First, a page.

AI can identify and design good-looking cars by itself now

Lifestyle

Automakers spend tens of millions of dollars and thousands of hours each year trying to come up with the next popular automotive design, but what if they could do for a fraction of the cost in minutes?

That’s what General Motors and the MIT Sloan School of Management tried to find out in a recent study.

MIT Sloan marketing professor John Hauser told Fox News Digital that a neural network was trained with data collected from General Motors clinics by inputting images and the scores given by attendees.

“These were actually evaluations from consumers in theme clinics of what they thought was an aesthetic image,” Hauser said.

With just the overall score to work with, the artificial intelligence-driven software used that information to analyze the images and teach itself what is considered an attractive vehicle.

“We’re building a bot that can look at an image and output an aesthetic rating,” Hauser said.

When the system was asked to rate other vehicles, its results were remarkably close to the human responses.

For example, the program predicted that, on a scale of one to five, the 2013 GMC Yukon XL SUV would get a 1.86 score, and the actual rating was 1.84. 

Similarly, the 2013 Infiniti QX80’s predicted rating was 2.93, and its true score was 2.96. 

In all, the predictor and consumers were in agreement 74% of the time.

A program was then asked to use this information to design new vehicles that would achieve high aesthetic scores, using 2010-2014 model year vehicles as a reference point, and a funny thing happened. 

It predicted the future.

The programmers were able to set certain parameters, such as “make it Chevy-like” and the class of vehicle but not much detail beyond that. 

Nevertheless, some of the results looked almost exactly like what the car companies had on sale in 2020.

The report highlights the BMW X4M and Mazda CX-30 among the uncannily similar designs the AI came up with, neither of which was even in its automaker’s lineup in 2014.

“It doesn’t see the future. Nothing about the future is put into the model,” Hauser said.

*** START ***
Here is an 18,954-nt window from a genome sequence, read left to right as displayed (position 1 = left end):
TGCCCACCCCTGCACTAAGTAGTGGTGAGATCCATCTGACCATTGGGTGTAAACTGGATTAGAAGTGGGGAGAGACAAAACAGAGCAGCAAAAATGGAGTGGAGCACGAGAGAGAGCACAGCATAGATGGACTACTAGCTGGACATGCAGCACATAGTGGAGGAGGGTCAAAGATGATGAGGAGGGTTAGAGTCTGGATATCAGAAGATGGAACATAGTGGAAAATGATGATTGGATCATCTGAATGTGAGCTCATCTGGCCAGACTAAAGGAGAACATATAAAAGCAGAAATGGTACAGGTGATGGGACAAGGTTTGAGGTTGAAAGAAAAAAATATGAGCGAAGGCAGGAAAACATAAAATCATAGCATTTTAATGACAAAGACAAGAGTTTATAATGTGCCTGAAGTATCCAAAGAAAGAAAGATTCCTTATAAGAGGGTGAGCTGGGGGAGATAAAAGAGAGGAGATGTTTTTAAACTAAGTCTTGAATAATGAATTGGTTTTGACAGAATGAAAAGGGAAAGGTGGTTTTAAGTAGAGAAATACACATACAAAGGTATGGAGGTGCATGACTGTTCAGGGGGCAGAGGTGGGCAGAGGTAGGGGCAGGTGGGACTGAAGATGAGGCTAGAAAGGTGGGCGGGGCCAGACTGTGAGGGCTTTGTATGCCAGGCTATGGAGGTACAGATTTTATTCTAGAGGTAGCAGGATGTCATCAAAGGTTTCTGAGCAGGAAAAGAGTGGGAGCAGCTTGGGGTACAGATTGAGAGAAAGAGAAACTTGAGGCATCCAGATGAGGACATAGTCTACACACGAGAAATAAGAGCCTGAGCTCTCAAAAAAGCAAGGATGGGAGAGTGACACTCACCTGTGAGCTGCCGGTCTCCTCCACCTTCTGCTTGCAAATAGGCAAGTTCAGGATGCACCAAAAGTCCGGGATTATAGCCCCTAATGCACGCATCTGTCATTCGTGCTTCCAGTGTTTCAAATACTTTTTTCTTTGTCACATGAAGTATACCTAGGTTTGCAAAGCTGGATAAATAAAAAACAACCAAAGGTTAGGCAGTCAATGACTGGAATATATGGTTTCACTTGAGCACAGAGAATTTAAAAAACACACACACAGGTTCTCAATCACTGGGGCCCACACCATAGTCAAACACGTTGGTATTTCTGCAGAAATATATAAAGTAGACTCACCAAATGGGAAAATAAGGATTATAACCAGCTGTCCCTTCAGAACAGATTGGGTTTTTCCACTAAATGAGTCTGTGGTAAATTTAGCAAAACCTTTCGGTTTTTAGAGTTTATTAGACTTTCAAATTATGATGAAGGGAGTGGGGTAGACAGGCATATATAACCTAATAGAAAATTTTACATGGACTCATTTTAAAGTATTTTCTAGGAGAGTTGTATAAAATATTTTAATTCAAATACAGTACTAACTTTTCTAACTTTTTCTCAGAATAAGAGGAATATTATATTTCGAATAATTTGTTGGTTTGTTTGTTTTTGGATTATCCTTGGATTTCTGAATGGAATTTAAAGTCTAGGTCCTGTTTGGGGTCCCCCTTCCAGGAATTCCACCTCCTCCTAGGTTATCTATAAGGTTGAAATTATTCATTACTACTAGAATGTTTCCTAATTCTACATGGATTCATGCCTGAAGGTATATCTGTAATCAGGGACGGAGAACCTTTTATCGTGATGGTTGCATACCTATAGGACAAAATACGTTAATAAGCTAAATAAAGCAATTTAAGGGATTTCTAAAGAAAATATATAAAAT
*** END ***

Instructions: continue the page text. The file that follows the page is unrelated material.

ArtCenter College of Design professor Chris Chapman, who was previously Hyundai’s head of design in the U.S., said generative technology like this is fast emerging in the design world and that the challenge is using it correctly.

“In education, you guard against people becoming copyists,” Chapman said.

Designing a car that’s aesthetically pleasing sometimes means it’s not very original.

“If you’re a person who complains about cars looking the same right now, it leans into derivations of what’s out there,” Chapman said.

Chapman says it’s best used to do some heavy lifting during the design process. 

It can provide inspiration and unexpected ideas to work with, but it is ultimately up to the artists to inject originality into the final products and make sure they haven’t infringed on anyone’s intellectual property.

“Otherwise, it will generate things people like, but they’re familiar,” Chapman said. 

“If you immediately like a car, that’s a tell that it won’t be an iconic model that stands the test of time.”

He added, “You may sell a lot of cars, but are you going to raise the bar?”

In the short run, Hauser thinks the rating software can be helpful in guiding a design’s direction.

“You’re using the machine to make sure what you’ve designed is aesthetically pleasing,” he said.

Despite the support from General Motors, the software is open source and available for anyone to run with, but not quite ready for prime time.

It requires an expert to operate, and Hauser said further development work will be needed to commercialize it.

“The tool has to be enterprise ready.”